- They advised against buying the cheapie student version, recommending instead the next version up. Apparently, in the cheapest version, the dictionary is too small, and you’ll spend forever ‘training’ it to recognize words that are missing from it’s dictionary. (Note that this was in 2012 – I don’t know if that still applies to their products now.)

- Use a good USB headset, not the analog headset that comes with the program.

- Be sure to position the microphone properly – right at the corner of your mouth. Too high or too low, and Dragon gets confused.

- Always sit up straight. Slouching can change your voice (and thereby confuse Dragon).

- Dragon works best if you compose your sentence in your head and then speak it all at once. It uses context to help decode words, and consequently doesn’t do as well if you’re speaking slowly or in fits and starts because you’re making up the sentence as you’re saying it.

- A great way to learn and train Dragon is to use a book and input passages from that book.

When DS started with Dragon, we spent a little time on it every day. I treated it like any other subject – spelling, or math, or (for that matter) typing. It took DS about two months of working with it daily before he really became comfortable with it.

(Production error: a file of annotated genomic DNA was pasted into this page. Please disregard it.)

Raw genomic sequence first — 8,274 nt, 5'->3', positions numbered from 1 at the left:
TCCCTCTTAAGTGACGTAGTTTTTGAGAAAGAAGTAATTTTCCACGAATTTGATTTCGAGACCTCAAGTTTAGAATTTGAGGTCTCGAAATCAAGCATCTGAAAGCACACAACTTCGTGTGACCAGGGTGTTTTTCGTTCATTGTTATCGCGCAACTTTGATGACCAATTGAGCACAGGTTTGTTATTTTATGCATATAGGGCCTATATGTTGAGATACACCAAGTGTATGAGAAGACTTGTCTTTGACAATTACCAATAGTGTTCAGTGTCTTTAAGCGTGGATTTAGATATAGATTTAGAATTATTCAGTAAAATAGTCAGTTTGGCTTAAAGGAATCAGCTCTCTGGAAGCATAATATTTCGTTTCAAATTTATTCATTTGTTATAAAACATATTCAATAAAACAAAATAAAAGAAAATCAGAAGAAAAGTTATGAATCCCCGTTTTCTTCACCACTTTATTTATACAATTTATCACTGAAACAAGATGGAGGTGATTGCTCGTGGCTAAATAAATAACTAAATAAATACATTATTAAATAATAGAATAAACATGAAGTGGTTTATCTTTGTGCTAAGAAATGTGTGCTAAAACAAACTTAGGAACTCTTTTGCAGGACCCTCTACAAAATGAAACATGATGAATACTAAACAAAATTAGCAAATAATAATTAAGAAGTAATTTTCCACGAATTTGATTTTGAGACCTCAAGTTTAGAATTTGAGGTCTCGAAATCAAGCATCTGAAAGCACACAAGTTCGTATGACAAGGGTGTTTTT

It takes effort, but once you get it figured out (and it gets you figured out), Dragon works quite well.


Accidental Homeschooler
03-06-2015, 12:04 AM
Thank you Carol!! The steep learning curve and taking it slowly is especially good to know and I will abandon this headset and try with a higher quality one.

03-08-2015, 09:02 PM
"They advised against buying the cheapie student version, recommending instead the next version up. Apparently, in the cheapest version, the dictionary is too small, and you’ll spend forever ‘training’ it to recognize words that are missing from it’s dictionary. (Note that this was in 2012 – I don’t know if that still applies to their products now.)"